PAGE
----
Lessons Learned from a Launch Party
Congratulations to our client North Carolina Agricultural and Technical State University on the launch of their new site! We’re proud of how we helped them create a web presence that is inspiring, easy-to-use, and supports their strategic plan. Their newly minted site has been live for only two weeks, but early feedback has been overwhelmingly positive and traffic to the site has increased. Nicole Pride, our main point of contact and the project leader on the NCA&T side, is a superstar.
For the rest of our readers, I wanted to relay some lessons I learned at the NCA&T launch party. Whaaaat? Just hear me out. A month before the new site went live, we were invited to the launch party luncheon. The first thing that struck me about the invitation was that not many of our clients bother to host a official launch party at all. Because of this, we would be attending the event without expectations.
The big day arrived. My colleague Greg Zguta and I met in Raleigh and headed to Greensboro. The party was a catered event hosted in a nice, formal space on campus. Slowly people began to arrive. Eventually the room had filled up with more than 150 faculty and staff members who had written, edited, and migrated content to the new site. Below are a few things I observed during the event.
The party was a great way to thank content contributors.
A&T reworked and deployed over 1,800 pages in under a year in a new CMS, making it one of the most ambitious web relaunches we’ve ever seen. To pull it off, the A&T project team had to move very quickly on training and hold contributors to strict deadlines. By throwing a special party just after launch, the project team was able to publicly thank faculty and staff and celebrate what they had accomplished. They also awarded gift bags to five people in the room who had gone above and beyond the call of duty to get the site live on schedule.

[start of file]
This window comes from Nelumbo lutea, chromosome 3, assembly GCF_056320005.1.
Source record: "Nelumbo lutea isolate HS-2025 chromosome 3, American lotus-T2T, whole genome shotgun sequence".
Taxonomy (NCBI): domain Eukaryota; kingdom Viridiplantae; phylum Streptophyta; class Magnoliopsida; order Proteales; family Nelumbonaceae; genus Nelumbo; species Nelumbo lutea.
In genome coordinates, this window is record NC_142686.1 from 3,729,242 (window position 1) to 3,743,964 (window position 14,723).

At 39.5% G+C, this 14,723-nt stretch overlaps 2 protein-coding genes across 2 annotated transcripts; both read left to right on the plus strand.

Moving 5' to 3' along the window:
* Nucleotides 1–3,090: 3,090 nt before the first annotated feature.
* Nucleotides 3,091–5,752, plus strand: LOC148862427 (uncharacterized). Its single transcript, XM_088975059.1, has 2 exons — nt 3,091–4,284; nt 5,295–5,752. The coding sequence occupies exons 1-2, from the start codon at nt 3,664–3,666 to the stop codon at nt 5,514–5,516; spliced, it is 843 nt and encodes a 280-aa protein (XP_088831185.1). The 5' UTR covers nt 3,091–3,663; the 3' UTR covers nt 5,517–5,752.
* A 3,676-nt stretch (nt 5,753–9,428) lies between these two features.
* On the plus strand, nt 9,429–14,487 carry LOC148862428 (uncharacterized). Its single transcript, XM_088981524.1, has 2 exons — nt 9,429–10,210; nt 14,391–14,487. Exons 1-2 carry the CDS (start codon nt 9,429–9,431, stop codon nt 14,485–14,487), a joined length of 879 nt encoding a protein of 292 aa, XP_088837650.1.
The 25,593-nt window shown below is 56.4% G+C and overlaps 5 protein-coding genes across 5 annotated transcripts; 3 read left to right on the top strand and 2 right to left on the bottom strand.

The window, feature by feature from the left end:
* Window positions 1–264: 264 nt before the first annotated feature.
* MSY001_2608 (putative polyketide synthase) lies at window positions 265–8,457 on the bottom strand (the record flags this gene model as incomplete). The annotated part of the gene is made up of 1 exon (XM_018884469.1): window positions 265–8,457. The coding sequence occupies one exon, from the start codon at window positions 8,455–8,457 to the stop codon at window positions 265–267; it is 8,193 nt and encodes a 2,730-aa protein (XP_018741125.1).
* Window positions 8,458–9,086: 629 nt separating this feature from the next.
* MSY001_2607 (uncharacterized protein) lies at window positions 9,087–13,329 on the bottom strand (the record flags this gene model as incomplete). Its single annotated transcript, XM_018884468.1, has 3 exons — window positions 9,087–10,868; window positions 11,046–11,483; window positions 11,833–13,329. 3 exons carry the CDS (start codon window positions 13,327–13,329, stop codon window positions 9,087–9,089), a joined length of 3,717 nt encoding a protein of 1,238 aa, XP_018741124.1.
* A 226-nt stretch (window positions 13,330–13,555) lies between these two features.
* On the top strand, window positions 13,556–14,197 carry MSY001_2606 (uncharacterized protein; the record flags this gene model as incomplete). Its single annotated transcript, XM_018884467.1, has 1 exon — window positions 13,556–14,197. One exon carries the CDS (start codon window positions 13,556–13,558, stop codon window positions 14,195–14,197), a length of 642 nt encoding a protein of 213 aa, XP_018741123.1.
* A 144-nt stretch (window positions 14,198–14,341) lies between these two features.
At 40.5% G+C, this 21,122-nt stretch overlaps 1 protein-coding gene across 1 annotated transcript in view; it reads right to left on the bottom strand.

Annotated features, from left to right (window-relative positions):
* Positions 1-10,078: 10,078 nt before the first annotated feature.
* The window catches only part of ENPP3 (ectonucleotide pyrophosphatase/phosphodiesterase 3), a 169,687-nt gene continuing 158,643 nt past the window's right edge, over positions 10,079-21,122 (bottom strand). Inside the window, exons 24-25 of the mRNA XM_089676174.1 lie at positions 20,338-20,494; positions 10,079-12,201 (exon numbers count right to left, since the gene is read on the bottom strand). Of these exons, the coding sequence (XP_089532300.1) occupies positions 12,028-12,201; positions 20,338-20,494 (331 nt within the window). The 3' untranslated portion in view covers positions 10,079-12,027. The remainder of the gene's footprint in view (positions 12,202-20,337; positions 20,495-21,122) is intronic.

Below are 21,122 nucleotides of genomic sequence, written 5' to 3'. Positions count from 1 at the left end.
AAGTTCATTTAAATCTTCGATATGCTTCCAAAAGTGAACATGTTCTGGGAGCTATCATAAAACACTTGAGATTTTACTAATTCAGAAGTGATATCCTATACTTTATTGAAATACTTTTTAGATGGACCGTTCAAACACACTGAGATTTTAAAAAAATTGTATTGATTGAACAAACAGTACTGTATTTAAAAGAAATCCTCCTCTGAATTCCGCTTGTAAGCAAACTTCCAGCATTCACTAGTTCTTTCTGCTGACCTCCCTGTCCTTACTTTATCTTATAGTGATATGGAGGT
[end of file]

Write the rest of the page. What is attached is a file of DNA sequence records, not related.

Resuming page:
The party was a chance for institutional leaders to show how much they value the site (and the work needed to maintain it).
Chancellor Harold Martin, Vice Chancellor Barbara Ellis, and other key leaders on the A&T side spoke at the launch party. This was a way of sending an important message to a room full of faculty and staff: leadership takes the new website seriously, and they value the work content contributors are doing to sustain the new site.
The party was a call-to-arms for additional work.
Like nearly all institutional sites with a page count in the thousands, there are still areas of the NCA&T site that need new content after launch. The project team used the last few minutes of the luncheon to talk through the work that still needs to be done to finish up certain areas.
I walked away from the luncheon convinced that every college, university, and school deploying a site with multiple content contributors should throw a party after launch.